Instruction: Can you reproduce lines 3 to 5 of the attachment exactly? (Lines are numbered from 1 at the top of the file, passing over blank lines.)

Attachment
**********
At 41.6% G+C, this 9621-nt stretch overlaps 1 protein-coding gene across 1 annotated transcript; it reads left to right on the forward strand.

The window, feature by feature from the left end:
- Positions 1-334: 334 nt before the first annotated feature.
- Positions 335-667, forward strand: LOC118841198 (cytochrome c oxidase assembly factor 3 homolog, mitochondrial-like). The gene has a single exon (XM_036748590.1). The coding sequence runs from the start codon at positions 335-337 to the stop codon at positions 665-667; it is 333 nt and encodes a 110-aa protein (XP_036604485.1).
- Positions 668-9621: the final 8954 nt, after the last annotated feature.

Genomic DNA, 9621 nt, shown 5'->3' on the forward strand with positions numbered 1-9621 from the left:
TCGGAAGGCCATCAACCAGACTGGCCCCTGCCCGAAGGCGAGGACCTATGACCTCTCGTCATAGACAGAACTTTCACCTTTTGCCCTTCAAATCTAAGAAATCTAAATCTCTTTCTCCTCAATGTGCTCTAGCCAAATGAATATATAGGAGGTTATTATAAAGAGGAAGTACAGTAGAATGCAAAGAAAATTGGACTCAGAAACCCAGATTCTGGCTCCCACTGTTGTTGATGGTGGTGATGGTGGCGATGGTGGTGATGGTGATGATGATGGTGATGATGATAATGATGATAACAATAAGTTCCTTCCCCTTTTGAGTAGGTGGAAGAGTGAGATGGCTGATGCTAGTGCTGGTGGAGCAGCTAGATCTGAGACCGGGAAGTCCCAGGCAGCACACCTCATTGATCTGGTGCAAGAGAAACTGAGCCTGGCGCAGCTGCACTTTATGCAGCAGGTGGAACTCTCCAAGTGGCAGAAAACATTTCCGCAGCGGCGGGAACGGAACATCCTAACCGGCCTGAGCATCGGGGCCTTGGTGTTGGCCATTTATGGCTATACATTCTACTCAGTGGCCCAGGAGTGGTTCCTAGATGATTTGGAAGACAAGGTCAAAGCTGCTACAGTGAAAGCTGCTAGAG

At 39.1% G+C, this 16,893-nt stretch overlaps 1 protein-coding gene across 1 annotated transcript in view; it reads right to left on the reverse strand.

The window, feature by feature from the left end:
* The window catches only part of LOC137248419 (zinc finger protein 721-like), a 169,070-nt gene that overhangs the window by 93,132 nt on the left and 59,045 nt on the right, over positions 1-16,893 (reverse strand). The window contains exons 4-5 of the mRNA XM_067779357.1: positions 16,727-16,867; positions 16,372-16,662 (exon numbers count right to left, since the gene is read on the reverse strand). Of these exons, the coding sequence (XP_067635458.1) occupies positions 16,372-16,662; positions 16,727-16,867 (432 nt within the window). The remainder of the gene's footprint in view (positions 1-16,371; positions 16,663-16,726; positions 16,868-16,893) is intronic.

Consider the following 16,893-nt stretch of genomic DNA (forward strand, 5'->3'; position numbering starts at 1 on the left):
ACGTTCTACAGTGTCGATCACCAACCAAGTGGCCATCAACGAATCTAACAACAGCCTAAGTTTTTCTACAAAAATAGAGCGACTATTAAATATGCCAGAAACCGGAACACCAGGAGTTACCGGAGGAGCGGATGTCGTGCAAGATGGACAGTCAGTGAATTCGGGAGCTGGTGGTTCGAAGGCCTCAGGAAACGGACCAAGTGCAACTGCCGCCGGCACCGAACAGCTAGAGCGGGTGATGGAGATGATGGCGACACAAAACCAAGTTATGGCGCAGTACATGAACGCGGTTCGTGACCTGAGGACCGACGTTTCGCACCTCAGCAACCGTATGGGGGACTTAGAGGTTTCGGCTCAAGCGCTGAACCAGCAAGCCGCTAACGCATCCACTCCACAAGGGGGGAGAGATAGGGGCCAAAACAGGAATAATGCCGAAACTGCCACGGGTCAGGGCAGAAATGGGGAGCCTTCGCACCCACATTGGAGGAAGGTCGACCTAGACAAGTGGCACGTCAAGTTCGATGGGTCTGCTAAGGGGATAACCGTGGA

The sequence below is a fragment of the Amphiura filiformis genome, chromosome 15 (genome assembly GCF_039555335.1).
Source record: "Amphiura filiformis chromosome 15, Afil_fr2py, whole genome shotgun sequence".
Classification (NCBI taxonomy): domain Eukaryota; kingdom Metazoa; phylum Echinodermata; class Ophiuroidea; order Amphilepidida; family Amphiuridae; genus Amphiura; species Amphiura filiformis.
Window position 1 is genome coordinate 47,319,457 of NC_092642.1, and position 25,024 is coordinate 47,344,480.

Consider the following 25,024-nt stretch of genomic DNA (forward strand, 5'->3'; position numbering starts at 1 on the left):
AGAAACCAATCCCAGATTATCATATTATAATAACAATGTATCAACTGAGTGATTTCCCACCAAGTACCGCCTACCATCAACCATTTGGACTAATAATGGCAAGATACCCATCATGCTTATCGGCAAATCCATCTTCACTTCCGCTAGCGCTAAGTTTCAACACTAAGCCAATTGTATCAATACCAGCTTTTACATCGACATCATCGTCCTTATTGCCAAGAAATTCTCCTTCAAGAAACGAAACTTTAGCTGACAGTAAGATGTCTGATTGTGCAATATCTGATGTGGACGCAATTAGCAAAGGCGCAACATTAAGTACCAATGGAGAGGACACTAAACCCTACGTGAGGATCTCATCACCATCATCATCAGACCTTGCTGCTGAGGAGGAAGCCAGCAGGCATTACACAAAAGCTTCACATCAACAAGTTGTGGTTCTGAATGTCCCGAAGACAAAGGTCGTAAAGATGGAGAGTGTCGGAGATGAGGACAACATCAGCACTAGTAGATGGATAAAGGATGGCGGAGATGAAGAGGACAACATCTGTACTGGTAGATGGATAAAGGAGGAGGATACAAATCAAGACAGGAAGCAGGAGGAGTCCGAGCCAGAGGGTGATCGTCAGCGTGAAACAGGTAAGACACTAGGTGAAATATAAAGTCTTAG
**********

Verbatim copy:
- Positions 1-334: 334 nt before the first annotated feature.
- Positions 335-667, forward strand: LOC118841198 (cytochrome c oxidase assembly factor 3 homolog, mitochondrial-like). The gene has a single exon (XM_036748590.1). The coding sequence runs from the start codon at positions 335-337 to the stop codon at positions 665-667; it is 333 nt and encodes a 110-aa protein (XP_036604485.1).
- Positions 668-9621: the final 8954 nt, after the last annotated feature.